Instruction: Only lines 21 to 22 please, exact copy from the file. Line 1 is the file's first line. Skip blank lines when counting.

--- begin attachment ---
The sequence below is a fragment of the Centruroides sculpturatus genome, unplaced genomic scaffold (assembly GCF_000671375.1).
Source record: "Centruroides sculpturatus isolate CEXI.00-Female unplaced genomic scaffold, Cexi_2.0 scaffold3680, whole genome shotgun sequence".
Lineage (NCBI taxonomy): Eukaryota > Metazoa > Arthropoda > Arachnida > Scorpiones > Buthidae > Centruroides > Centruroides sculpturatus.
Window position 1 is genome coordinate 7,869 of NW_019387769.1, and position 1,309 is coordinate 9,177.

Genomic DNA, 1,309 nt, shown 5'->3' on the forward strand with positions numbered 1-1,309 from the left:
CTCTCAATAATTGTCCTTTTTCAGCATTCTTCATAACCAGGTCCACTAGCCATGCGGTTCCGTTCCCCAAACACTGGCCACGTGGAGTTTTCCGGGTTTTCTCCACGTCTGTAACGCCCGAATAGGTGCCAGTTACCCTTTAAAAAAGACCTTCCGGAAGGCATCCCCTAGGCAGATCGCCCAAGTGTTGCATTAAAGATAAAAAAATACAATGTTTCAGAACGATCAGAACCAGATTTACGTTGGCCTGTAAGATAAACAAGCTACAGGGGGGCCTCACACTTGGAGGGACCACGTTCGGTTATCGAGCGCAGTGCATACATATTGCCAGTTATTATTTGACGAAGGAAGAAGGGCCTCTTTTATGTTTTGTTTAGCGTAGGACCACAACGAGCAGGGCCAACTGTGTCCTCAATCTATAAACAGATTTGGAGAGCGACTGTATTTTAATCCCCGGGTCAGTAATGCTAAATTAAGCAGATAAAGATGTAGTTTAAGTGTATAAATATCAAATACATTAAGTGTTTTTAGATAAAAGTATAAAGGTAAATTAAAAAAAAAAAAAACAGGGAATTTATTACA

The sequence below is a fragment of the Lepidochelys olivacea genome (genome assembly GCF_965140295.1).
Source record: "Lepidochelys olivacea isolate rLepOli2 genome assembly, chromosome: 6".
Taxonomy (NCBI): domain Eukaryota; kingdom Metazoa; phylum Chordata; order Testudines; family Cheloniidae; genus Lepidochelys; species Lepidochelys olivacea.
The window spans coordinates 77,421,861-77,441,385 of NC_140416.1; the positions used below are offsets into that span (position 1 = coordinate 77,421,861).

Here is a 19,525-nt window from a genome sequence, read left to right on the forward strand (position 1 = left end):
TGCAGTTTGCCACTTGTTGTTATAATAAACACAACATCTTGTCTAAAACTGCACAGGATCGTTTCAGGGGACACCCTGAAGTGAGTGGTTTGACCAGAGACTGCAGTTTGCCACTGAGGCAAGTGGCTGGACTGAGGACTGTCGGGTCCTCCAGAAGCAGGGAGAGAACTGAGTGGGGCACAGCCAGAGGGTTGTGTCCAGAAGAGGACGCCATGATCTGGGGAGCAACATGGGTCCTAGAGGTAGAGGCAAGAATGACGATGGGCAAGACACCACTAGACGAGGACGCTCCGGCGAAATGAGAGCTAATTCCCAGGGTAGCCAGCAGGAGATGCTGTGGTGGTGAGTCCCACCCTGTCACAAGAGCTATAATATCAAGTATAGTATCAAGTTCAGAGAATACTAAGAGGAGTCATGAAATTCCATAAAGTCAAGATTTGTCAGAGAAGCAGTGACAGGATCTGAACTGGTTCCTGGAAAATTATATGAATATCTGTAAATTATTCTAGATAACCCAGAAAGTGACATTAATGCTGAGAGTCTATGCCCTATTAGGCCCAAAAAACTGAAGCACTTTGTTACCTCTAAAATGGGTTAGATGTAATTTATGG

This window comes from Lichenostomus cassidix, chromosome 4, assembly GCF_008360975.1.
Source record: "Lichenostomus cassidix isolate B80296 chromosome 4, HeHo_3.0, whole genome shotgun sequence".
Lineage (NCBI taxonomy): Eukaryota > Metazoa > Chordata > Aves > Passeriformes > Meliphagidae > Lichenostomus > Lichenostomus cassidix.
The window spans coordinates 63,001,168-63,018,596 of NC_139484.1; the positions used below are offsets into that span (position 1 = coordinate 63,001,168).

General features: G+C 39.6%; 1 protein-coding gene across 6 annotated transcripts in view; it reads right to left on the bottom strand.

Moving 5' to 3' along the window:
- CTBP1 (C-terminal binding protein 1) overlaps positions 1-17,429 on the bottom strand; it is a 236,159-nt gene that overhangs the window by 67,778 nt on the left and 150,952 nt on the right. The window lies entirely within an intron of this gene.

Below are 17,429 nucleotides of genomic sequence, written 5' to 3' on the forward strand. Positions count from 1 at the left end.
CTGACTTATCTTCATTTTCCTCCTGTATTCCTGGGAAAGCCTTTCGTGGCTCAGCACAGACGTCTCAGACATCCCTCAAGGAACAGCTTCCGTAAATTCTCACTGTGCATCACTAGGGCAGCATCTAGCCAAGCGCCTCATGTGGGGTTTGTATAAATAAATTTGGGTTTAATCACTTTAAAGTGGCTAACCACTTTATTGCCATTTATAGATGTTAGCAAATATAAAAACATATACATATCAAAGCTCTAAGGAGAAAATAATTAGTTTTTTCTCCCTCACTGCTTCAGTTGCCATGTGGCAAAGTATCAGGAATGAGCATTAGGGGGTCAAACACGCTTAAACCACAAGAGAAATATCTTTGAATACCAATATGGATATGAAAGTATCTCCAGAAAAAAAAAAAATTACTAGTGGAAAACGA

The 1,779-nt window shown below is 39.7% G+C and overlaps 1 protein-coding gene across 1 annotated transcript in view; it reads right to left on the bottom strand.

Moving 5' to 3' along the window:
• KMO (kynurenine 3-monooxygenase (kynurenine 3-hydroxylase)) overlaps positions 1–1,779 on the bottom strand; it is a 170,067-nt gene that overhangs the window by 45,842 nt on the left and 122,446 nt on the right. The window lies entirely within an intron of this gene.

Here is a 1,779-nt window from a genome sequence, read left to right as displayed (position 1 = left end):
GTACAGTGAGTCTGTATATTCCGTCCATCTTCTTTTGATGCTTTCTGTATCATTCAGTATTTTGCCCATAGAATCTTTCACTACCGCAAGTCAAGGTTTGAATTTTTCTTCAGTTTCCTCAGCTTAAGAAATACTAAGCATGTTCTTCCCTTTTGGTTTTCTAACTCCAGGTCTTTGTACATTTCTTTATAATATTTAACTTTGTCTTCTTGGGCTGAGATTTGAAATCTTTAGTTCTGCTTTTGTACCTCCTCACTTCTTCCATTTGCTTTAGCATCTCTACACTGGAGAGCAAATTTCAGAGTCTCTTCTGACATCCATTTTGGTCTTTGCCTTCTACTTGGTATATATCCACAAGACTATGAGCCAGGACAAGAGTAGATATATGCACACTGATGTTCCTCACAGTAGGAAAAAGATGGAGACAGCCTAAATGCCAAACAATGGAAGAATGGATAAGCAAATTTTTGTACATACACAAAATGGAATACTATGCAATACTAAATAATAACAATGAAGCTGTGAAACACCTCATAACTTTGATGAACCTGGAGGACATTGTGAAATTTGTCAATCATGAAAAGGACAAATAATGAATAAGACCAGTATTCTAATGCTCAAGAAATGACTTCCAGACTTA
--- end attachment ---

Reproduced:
CTGACTTATCTTCATTTTCCTCCTGTATTCCTGGGAAAGCCTTTCGTGGCTCAGCACAGACGTCTCAGACATCCCTCAAGGAACAGCTTCCGTAAATTCTCACTGTGCATCACTAGGGCAGCATCTAGCCAAGCGCCTCATGTGGGGTTTGTATAAATAAATTTGGGTTTAATCACTTTAAAGTGGCTAACCACTTTATTGCCATTTATAGATGTTAGCAAATATAAAAACATATACATATCAAAGCTCTAAGGAGAAAATAATTAGTTTTTTCTCCCTCACTGCTTCAGTTGCCATGTGGCAAAGTATCAGGAATGAGCATTAGGGGGTCAAACACGCTTAAACCACAAGAGAAATATCTTTGAATACCAATATGGATATGAAAGTATCTCCAGAAAAAAAAAAAATTACTAGTGGAAAACGA

The 1,779-nt window shown below is 39.7% G+C and overlaps 1 protein-coding gene across 1 annotated transcript in view; it reads right to left on the bottom strand.